Wednesday, July 18, 2012

July 2012: DMAA Found Not ‘Natural,’ Not Geranium

Our office has already filed one lawsuit claiming a horrible tragedy that befell a user of OxyElite Pro. This week there is new that DMAA is indeed a synthetic:

Chemical analysis of 1,3-dimethylamylamine (DMAA) from supplements found it indistinguishable from two known synthetic versions of the compound. Purportedly derived from geranium plants, DMAA did not show up in analyses of extracts from eight different types of geranium.
“It appears unlikely that the DMAA in supplements originates from natural sources, such as geranium oils, for three reasons,” Daniel W. Armstrong, PhD, of the University of Texas at Arlington, and co-authors wrote in conclusion in an article published online inDrug Testing and Analysis.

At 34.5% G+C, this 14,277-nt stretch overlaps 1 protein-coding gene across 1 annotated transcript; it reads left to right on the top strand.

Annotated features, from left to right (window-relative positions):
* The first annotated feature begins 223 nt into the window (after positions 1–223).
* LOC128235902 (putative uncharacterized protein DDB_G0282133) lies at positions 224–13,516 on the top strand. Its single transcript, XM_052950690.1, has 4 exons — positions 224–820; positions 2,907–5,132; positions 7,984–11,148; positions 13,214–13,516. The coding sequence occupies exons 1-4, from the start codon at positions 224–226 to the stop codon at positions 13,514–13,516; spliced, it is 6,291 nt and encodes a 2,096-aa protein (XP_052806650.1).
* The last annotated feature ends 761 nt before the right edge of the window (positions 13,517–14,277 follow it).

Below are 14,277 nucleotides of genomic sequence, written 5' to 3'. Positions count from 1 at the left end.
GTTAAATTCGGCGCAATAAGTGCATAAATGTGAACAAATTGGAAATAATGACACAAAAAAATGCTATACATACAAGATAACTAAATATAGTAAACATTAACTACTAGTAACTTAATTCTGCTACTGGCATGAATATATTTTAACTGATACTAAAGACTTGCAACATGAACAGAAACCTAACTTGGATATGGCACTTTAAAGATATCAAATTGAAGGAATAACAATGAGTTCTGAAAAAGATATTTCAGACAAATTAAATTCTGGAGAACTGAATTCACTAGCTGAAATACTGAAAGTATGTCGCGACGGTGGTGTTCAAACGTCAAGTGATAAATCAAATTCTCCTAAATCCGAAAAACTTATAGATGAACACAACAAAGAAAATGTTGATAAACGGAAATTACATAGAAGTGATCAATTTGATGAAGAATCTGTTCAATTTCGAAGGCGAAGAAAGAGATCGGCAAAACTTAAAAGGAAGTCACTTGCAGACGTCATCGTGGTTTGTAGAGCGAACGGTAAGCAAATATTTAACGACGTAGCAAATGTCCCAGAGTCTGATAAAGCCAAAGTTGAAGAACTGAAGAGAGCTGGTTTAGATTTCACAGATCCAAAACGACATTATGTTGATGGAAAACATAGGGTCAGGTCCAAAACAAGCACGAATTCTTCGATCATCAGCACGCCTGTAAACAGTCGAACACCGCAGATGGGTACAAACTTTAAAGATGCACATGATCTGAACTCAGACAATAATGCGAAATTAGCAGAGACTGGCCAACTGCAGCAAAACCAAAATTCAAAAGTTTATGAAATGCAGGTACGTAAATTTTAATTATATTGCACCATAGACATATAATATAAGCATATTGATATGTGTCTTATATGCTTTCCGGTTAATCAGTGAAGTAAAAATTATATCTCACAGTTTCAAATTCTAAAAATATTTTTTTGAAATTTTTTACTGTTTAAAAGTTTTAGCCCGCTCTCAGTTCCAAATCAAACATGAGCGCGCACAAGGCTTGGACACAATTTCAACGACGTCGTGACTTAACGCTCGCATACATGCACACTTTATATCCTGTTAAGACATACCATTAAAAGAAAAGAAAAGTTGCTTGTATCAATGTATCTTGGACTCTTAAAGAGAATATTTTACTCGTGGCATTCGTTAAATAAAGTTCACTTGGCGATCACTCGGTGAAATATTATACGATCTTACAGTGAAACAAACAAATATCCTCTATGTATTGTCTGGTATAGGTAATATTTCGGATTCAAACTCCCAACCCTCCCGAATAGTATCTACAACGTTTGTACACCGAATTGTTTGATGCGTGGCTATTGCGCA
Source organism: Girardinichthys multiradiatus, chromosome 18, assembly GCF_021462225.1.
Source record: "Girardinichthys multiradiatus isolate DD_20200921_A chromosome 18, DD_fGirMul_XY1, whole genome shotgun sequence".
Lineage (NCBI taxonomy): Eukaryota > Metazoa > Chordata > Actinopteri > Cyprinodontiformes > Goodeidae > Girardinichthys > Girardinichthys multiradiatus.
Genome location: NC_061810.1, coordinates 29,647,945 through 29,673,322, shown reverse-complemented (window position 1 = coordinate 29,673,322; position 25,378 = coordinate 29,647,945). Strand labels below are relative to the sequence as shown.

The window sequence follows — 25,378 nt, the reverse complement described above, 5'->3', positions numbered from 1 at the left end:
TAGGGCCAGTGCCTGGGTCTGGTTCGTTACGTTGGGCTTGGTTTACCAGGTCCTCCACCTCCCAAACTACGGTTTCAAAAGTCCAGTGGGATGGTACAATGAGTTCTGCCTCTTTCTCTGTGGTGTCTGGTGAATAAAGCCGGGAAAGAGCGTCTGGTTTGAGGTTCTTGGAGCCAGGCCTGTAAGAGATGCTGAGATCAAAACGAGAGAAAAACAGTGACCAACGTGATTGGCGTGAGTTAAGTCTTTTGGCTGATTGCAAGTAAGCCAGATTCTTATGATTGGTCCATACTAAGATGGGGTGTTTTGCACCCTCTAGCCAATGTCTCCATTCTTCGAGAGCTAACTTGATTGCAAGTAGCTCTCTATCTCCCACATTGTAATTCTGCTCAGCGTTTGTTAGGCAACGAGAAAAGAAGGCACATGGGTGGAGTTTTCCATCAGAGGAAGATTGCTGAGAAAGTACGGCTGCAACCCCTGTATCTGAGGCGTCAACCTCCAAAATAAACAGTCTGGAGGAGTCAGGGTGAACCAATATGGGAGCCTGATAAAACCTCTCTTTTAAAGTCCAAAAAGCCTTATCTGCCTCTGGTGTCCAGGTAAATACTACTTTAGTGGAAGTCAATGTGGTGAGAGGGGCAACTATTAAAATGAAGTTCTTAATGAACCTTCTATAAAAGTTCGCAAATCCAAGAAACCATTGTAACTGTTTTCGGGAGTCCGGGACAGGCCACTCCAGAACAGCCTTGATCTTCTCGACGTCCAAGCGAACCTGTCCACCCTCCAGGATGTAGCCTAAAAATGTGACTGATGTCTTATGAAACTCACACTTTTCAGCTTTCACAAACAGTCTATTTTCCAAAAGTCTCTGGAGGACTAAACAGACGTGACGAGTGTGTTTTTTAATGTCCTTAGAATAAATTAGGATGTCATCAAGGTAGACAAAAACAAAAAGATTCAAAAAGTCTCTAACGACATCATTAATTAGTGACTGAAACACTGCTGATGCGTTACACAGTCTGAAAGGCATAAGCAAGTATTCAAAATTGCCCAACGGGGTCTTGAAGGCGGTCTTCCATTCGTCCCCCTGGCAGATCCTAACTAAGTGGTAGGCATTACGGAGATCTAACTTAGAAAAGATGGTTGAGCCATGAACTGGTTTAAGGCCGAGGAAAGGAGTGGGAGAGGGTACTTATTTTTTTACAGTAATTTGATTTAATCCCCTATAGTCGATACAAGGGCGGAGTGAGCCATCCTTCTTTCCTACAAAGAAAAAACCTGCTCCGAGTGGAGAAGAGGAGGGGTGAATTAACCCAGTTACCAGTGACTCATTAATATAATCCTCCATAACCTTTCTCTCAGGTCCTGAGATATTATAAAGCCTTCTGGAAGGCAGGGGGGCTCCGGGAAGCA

“The DMAA extracted from these supplement products had diastereomeric ratios that were indistinguishable from the synthetic DMAA standards. They are all racemic. No DMAA was detected at a level ≥10 parts per billion (ppb) in any of the eight geranium oil samples.”